2015-11-11 / Front Page

WCS’s Queens Zoo Welcomes New Andean Bear

Wildlife Conservation Society’s (WCS) Queens Zoo is home to a new female Andean bear who will share a habitat with Bouba, a male Andean bear that arrived at the zoo from France in 2013. It is hoped they will breed, as they are listed as “Vulnerable”  by the International Union of Conservation of Nature (IUCN).
Photos Julie Larsen Maher © WCSWildlife Conservation Society’s (WCS) Queens Zoo is home to a new female Andean bear who will share a habitat with Bouba, a male Andean bear that arrived at the zoo from France in 2013. It is hoped they will breed, as they are listed as “Vulnerable” by the International Union of Conservation of Nature (IUCN). Photos Julie Larsen Maher © WCSWildlife Conservation Society’s (WCS) Queens Zoo is home to a new female Andean bear (Tremarctos ornatus), the only bear species endemic to South America.
The new bear, Nicole, is almost three years old. She shares a habitat with Bouba, a male Andean bear that arrived at the zoo from France in 2013.
“The addition of Nicole to the bear habitat brings an excitement to the exhibit that our guests will surely enjoy,” said Scott Silver, Animal Curator and Director of the Queens Zoo. “With only a handful of breeding pairs of Andean bears in all of the United States, pairing Nicole and Bouba up in Queens is an important addition to the breeding population of these bears in the United States.”
The Queens Zoo brought these two bears together as part of the Species Survival Plan (SSP), a cooperative breeding program designed to enhance the genetic viability and demographic stability of animal populations in zoos accredited by the Association of Zoos and Aquariums (AZA). Silver is the AZA SSP Coordinator for Andean bears.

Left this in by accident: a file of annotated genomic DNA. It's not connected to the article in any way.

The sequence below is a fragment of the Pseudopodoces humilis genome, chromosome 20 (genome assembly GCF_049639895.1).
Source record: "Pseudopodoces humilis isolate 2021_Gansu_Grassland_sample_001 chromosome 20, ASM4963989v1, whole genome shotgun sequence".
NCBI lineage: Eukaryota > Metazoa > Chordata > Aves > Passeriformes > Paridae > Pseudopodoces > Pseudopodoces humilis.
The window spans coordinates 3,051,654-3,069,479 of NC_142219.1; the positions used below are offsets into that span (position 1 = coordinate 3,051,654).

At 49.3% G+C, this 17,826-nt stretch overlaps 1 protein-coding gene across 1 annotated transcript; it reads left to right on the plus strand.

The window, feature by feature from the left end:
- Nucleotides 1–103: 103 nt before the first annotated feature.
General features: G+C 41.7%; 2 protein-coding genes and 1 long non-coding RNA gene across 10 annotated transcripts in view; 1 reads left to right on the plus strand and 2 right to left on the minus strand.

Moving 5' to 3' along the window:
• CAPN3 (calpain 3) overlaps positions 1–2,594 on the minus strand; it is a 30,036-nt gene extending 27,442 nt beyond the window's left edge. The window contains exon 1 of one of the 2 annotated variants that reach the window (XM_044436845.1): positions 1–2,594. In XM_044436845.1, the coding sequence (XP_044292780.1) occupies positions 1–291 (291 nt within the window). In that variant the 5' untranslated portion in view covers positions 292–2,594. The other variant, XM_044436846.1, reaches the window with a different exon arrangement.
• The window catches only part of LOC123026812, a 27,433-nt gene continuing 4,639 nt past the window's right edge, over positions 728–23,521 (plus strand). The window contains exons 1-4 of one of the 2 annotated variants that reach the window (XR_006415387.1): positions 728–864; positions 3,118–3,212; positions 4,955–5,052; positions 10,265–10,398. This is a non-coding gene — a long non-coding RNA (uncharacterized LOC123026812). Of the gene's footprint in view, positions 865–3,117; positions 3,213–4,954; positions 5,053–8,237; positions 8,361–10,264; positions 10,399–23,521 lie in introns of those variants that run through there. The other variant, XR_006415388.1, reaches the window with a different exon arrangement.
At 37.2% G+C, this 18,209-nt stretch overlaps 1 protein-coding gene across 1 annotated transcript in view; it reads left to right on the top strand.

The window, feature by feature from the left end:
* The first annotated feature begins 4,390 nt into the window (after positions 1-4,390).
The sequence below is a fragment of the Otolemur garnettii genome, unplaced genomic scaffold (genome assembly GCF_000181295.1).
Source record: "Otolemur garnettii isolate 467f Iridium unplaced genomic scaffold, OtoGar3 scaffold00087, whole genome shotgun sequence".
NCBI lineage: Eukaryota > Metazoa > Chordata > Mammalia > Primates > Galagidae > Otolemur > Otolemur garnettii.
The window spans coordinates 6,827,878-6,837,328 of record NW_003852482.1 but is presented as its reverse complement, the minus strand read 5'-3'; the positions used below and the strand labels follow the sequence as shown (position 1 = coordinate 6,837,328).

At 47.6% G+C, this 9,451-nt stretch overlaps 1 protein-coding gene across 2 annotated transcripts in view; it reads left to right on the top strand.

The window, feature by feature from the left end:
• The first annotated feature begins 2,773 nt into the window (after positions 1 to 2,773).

Andean bears are native to the slopes and lowlands of the Andean mountains in Venezuela, Colombia, Peru, Ecuador, and Bolivia. Wild populations are declining due to habitat loss and hunting. The species is classified as “Vulnerable” by the International Union of Conservation of Nature (IUCN).
The species is also referred to as the spectacled bear because some individuals have white markings around their eyes that resemble eyeglasses.
WCS conducts research on Andean bears across Latin America, from Ecuador to Venezuela. Throughout these countries, WCS aims to develop local capacity to conserve the habitat of the Andean bear and mitigate a variety of threats to them, including human-wildlife conflict and habitat destruction for agriculture.
WCS’s Andean bear conservation work is made possible by generous contributions from the Cleveland Metroparks Zoo through the Andean Bear Conservation Alliance, along with other supporters
For more information or to speak with a WCS expert, contact Barbara Russo at 718-265-3428 or brusso@wcs.org.
The Wildlife Conservation Society’s Queens Zoo is open every day of the year and is located at 53-51 111th Street in Flushing Meadows Corona Park in Queens. Admission is $5-$8. For further information, call 718-271-1500 or visit www.queenszoo.com.


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